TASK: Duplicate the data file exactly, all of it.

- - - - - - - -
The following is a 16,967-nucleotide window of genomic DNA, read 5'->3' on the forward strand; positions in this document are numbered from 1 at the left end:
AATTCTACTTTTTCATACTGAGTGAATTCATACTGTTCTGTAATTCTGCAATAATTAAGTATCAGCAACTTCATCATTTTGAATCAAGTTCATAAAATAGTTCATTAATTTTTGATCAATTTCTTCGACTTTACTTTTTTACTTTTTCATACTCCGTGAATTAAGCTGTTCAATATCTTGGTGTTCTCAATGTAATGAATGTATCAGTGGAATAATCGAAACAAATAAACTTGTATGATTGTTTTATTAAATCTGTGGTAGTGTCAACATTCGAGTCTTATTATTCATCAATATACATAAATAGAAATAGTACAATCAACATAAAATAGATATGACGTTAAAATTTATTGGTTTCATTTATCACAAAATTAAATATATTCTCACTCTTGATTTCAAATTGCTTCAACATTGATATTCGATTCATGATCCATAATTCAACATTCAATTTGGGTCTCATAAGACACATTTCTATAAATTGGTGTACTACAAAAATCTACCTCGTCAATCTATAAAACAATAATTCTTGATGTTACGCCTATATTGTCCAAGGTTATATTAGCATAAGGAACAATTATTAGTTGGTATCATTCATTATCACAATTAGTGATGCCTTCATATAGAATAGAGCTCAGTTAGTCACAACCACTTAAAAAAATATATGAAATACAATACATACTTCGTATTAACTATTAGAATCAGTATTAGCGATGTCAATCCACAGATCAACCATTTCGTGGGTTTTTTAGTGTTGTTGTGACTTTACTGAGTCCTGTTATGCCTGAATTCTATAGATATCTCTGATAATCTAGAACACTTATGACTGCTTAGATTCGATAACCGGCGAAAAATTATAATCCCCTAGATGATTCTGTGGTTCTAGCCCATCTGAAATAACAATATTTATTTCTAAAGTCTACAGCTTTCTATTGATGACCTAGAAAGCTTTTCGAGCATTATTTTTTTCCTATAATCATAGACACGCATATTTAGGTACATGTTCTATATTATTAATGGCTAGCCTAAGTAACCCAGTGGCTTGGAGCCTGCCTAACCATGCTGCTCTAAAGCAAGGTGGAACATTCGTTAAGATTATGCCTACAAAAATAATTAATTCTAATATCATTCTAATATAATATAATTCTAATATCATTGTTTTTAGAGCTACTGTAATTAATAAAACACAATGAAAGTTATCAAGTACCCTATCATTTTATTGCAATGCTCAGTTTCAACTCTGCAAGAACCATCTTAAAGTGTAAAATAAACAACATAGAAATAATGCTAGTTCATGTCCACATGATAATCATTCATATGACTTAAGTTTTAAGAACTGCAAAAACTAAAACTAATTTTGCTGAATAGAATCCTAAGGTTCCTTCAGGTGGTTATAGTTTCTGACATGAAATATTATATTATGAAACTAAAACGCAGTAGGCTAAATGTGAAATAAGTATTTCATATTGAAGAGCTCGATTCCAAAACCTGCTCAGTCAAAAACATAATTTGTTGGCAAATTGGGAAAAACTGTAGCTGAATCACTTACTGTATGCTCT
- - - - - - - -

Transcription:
The following is a 16,967-nucleotide window of genomic DNA, read 5'->3' on the forward strand; positions in this document are numbered from 1 at the left end:
AATTCTACTTTTTCATACTGAGTGAATTCATACTGTTCTGTAATTCTGCAATAATTAAGTATCAGCAACTTCATCATTTTGAATCAAGTTCATAAAATAGTTCATTAATTTTTGATCAATTTCTTCGACTTTACTTTTTTACTTTTTCATACTCCGTGAATTAAGCTGTTCAATATCTTGGTGTTCTCAATGTAATGAATGTATCAGTGGAATAATCGAAACAAATAAACTTGTATGATTGTTTTATTAAATCTGTGGTAGTGTCAACATTCGAGTCTTATTATTCATCAATATACATAAATAGAAATAGTACAATCAACATAAAATAGATATGACGTTAAAATTTATTGGTTTCATTTATCACAAAATTAAATATATTCTCACTCTTGATTTCAAATTGCTTCAACATTGATATTCGATTCATGATCCATAATTCAACATTCAATTTGGGTCTCATAAGACACATTTCTATAAATTGGTGTACTACAAAAATCTACCTCGTCAATCTATAAAACAATAATTCTTGATGTTACGCCTATATTGTCCAAGGTTATATTAGCATAAGGAACAATTATTAGTTGGTATCATTCATTATCACAATTAGTGATGCCTTCATATAGAATAGAGCTCAGTTAGTCACAACCACTTAAAAAAATATATGAAATACAATACATACTTCGTATTAACTATTAGAATCAGTATTAGCGATGTCAATCCACAGATCAACCATTTCGTGGGTTTTTTAGTGTTGTTGTGACTTTACTGAGTCCTGTTATGCCTGAATTCTATAGATATCTCTGATAATCTAGAACACTTATGACTGCTTAGATTCGATAACCGGCGAAAAATTATAATCCCCTAGATGATTCTGTGGTTCTAGCCCATCTGAAATAACAATATTTATTTCTAAAGTCTACAGCTTTCTATTGATGACCTAGAAAGCTTTTCGAGCATTATTTTTTTCCTATAATCATAGACACGCATATTTAGGTACATGTTCTATATTATTAATGGCTAGCCTAAGTAACCCAGTGGCTTGGAGCCTGCCTAACCATGCTGCTCTAAAGCAAGGTGGAACATTCGTTAAGATTATGCCTACAAAAATAATTAATTCTAATATCATTCTAATATAATATAATTCTAATATCATTGTTTTTAGAGCTACTGTAATTAATAAAACACAATGAAAGTTATCAAGTACCCTATCATTTTATTGCAATGCTCAGTTTCAACTCTGCAAGAACCATCTTAAAGTGTAAAATAAACAACATAGAAATAATGCTAGTTCATGTCCACATGATAATCATTCATATGACTTAAGTTTTAAGAACTGCAAAAACTAAAACTAATTTTGCTGAATAGAATCCTAAGGTTCCTTCAGGTGGTTATAGTTTCTGACATGAAATATTATATTATGAAACTAAAACGCAGTAGGCTAAATGTGAAATAAGTATTTCATATTGAAGAGCTCGATTCCAAAACCTGCTCAGTCAAAAACATAATTTGTTGGCAAATTGGGAAAAACTGTAGCTGAATCACTTACTGTATGCTCT